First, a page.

Adele's family story of working in the Jewish tailoring industry in the East End
My paternal grandfather escaped from Pultusk, Poland after his young brother was killed in a pogrom in 1907. Grandpa Hyman was married with two young boys, the youngest being my father, aged less than two. In Pultusk my grandfather was a men’s tailor. He joined a cousin who was already in the East End of London, found a job as a trouser maker and worked for two solid years to save the money for his wife and two sons to join him.
My grandmother Mary was the daughter of a small mill owner. She left her large family behind and travelled an arduous journey with her two toddlers to the UK, via cart to Warsaw, train to Bremen and boat to Tilbury Docks, London.
They settled in Philchurch Street near Cable Street, where a year later she gave birth to a baby girl who died at only one-year-old. She then had two more boys.
My father and his two younger brothers all left school at 14 to follow in their father’s footsteps, working in the garment industry. The eldest brother became a cabinet maker. My father worked at Pasha on Commercial Road where he was a machinist on women’s coats. One Pasha brother owned one floor and another owned the floor above. My dad’s brother worked on the other floor and it was close enough that my father could come home for lunch. Working on the machine was literally back-breaking work and he had to take early retirement because of the effect the work had on his back.
On my maternal side, Alec and Ann Victorovitch came together from Konin, Poland in approximately 1897. They too settled in the East End where my grandfather first became a drayman for Truman Breweries, delivering beer to the various pubs around the East End. He eventually bought his own barrow and had a fruit stall in Watney Market. His son and one daughter went into the business with him.
My mother left school at the age of twelve and went into the garment industry, following in the footsteps of her eldest sister. She became a felling hand, working in some of the large coat manufacturers. She gave that up when I came along and while I was in primary school she did piecework, working at home until all hours.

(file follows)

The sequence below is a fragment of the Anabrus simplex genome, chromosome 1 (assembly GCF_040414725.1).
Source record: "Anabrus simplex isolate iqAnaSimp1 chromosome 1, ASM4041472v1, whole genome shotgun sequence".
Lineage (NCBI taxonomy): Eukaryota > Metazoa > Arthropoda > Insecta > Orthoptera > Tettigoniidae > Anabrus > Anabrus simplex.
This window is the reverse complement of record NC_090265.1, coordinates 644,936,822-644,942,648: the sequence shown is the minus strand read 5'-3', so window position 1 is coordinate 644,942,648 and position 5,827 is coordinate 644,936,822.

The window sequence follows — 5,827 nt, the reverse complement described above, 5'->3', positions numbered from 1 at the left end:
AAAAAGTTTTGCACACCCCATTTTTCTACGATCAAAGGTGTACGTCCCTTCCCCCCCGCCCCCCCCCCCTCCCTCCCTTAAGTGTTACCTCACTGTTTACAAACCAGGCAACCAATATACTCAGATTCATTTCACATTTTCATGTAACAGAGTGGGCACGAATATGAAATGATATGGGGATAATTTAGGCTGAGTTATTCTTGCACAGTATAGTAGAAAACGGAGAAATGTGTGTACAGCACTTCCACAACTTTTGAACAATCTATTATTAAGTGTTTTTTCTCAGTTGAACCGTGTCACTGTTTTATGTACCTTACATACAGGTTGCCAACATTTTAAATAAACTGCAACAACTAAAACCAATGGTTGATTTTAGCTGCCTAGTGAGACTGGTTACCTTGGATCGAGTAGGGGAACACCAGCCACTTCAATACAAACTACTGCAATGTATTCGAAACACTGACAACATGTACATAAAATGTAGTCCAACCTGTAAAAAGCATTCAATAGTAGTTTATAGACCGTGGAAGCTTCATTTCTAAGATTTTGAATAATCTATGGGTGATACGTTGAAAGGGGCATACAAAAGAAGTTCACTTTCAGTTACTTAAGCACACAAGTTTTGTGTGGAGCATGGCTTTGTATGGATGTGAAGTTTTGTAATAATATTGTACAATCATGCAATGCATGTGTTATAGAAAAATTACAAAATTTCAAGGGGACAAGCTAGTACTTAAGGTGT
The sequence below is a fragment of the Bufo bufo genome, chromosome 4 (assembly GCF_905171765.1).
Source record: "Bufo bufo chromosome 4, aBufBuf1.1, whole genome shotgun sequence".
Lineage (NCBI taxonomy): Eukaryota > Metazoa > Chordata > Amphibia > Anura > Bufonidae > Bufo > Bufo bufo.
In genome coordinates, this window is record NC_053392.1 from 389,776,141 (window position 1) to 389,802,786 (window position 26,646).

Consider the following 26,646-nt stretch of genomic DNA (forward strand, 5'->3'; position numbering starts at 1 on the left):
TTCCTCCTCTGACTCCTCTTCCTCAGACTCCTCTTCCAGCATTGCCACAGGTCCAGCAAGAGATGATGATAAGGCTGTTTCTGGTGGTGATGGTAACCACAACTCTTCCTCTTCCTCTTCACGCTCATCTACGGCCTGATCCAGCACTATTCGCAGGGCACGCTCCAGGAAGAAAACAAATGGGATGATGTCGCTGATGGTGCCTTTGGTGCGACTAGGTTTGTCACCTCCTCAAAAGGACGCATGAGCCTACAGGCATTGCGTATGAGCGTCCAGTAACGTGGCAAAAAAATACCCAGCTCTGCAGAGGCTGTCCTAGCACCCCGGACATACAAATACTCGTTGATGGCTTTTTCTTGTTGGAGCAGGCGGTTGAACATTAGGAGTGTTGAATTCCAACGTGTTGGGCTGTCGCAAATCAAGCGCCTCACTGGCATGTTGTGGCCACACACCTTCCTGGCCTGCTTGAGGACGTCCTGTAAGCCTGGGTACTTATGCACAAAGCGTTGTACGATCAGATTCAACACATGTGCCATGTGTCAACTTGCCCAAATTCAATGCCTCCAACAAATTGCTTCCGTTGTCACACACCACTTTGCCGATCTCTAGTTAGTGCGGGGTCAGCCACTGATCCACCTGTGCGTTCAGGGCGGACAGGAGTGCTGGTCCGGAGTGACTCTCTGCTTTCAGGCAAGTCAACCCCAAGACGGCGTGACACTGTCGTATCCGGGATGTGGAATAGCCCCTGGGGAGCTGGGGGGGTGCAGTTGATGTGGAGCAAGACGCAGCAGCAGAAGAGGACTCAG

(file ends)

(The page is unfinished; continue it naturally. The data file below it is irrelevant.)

A runner brought anywhere from one or two dozen jackets to her at home, where she either sewed on fur collars and cuffs or felled coat bottoms and sleeves. She would look at the bundle and estimate how long it would take to finish and tell him when to come back to pick them up. She was always finished on time. I remember well the smell of the garments that were delivered to my mother and that all the work was done by hand. My mother was an expert felling hand and I can still see her tiny, neat stitches. Each time I sew (I learned by unconsciously watching her and have always done most of my own alterations) I think of her and how difficult it must have been to stay up late at night finishing her bundle, not knowing the exact time it would be picked up in the morning. She usually sewed the linings into jackets, some of which were trimmed with fur collars and cuffs, and that was partially hard on the eyes and fingers. Local sweatshops liked using outside workers as they didn’t have to give them holiday or sick pay.
Not only did my mother teach me to sew but also to knit and embroider. I still have all the different threads that she used which were kept in a biscuit tin. When needed, I also use her thimble which must be over sixty years old and I also have my dad’s tailors chalk and tape measure.
My mother’s family always lived in or around Hessel Street Market until a bomb fell nearby and the authorities declared the premises unsafe. In 1940 they moved to the other side of Commercial Road, off Fieldgate Street. My mother passed away relatively young, still in the East End. By this time I was married and living in New York with my American husband and child. My father came to live with us in the 1980s until he died of old age.
My grandmother died in the original family home in Philchurch Street, near her beloved Hessel Street Market and my grandfather passed away at almost ninety at the Highbury Home for the Aged. My dad inherited his father’s Singer sewing machine with treadle. Occasionally my father used it to do alterations on our clothes that couldn’t be done by hand and the whole house reverberated from the sound.
I have now been in New York for almost 50 years where I have followed a career in education. I return to London every few years and although I stay in the North-West London suburbs I make a point of visiting my beloved East End at least once every trip, wandering the streets and haunts of my childhood.
Once an East Ender, for most of us, it’s in our blood.
Adele, New York
Formerly of East London.
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